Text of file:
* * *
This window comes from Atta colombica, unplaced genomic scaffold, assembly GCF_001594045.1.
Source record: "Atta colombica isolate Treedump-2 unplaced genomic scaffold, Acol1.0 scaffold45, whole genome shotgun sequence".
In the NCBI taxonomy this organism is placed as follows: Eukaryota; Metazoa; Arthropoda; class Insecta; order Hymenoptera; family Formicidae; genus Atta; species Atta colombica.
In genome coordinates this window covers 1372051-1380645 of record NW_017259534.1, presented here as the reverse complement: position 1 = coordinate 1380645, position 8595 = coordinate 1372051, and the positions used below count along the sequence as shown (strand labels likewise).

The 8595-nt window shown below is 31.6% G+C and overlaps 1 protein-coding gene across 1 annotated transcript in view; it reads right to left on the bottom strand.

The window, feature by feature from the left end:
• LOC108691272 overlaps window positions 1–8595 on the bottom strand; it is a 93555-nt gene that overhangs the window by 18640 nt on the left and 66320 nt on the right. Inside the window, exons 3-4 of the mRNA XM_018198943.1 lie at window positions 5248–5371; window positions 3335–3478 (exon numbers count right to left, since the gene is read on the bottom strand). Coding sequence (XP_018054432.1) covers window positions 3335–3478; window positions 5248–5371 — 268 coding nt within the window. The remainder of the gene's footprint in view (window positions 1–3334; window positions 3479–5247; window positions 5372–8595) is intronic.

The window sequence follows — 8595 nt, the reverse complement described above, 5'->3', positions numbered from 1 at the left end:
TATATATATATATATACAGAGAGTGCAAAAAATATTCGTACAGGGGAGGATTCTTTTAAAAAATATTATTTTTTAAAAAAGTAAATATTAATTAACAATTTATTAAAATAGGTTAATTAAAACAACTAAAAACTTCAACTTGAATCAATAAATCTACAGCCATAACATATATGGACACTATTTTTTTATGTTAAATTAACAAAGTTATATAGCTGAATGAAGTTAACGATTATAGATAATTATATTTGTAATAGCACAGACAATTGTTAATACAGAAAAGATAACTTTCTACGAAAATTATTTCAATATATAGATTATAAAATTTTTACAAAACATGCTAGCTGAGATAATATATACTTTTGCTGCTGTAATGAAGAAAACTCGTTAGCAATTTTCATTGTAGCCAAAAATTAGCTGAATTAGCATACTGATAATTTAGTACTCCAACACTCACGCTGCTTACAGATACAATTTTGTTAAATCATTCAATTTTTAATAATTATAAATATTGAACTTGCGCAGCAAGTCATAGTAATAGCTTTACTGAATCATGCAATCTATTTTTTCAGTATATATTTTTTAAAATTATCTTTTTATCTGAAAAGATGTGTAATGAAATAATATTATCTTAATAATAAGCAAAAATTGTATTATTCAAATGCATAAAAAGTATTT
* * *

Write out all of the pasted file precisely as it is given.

This window comes from Atta colombica, unplaced genomic scaffold, assembly GCF_001594045.1.
Source record: "Atta colombica isolate Treedump-2 unplaced genomic scaffold, Acol1.0 scaffold45, whole genome shotgun sequence".
In the NCBI taxonomy this organism is placed as follows: Eukaryota; Metazoa; Arthropoda; class Insecta; order Hymenoptera; family Formicidae; genus Atta; species Atta colombica.
In genome coordinates this window covers 1372051-1380645 of record NW_017259534.1, presented here as the reverse complement: position 1 = coordinate 1380645, position 8595 = coordinate 1372051, and the positions used below count along the sequence as shown (strand labels likewise).

The 8595-nt window shown below is 31.6% G+C and overlaps 1 protein-coding gene across 1 annotated transcript in view; it reads right to left on the bottom strand.

The window, feature by feature from the left end:
• LOC108691272 overlaps window positions 1–8595 on the bottom strand; it is a 93555-nt gene that overhangs the window by 18640 nt on the left and 66320 nt on the right. Inside the window, exons 3-4 of the mRNA XM_018198943.1 lie at window positions 5248–5371; window positions 3335–3478 (exon numbers count right to left, since the gene is read on the bottom strand). Coding sequence (XP_018054432.1) covers window positions 3335–3478; window positions 5248–5371 — 268 coding nt within the window. The remainder of the gene's footprint in view (window positions 1–3334; window positions 3479–5247; window positions 5372–8595) is intronic.

The window sequence follows — 8595 nt, the reverse complement described above, 5'->3', positions numbered from 1 at the left end:
TATATATATATATATACAGAGAGTGCAAAAAATATTCGTACAGGGGAGGATTCTTTTAAAAAATATTATTTTTTAAAAAAGTAAATATTAATTAACAATTTATTAAAATAGGTTAATTAAAACAACTAAAAACTTCAACTTGAATCAATAAATCTACAGCCATAACATATATGGACACTATTTTTTTATGTTAAATTAACAAAGTTATATAGCTGAATGAAGTTAACGATTATAGATAATTATATTTGTAATAGCACAGACAATTGTTAATACAGAAAAGATAACTTTCTACGAAAATTATTTCAATATATAGATTATAAAATTTTTACAAAACATGCTAGCTGAGATAATATATACTTTTGCTGCTGTAATGAAGAAAACTCGTTAGCAATTTTCATTGTAGCCAAAAATTAGCTGAATTAGCATACTGATAATTTAGTACTCCAACACTCACGCTGCTTACAGATACAATTTTGTTAAATCATTCAATTTTTAATAATTATAAATATTGAACTTGCGCAGCAAGTCATAGTAATAGCTTTACTGAATCATGCAATCTATTTTTTCAGTATATATTTTTTAAAATTATCTTTTTATCTGAAAAGATGTGTAATGAAATAATATTATCTTAATAATAAGCAAAAATTGTATTATTCAAATGCATAAAAAGTATTT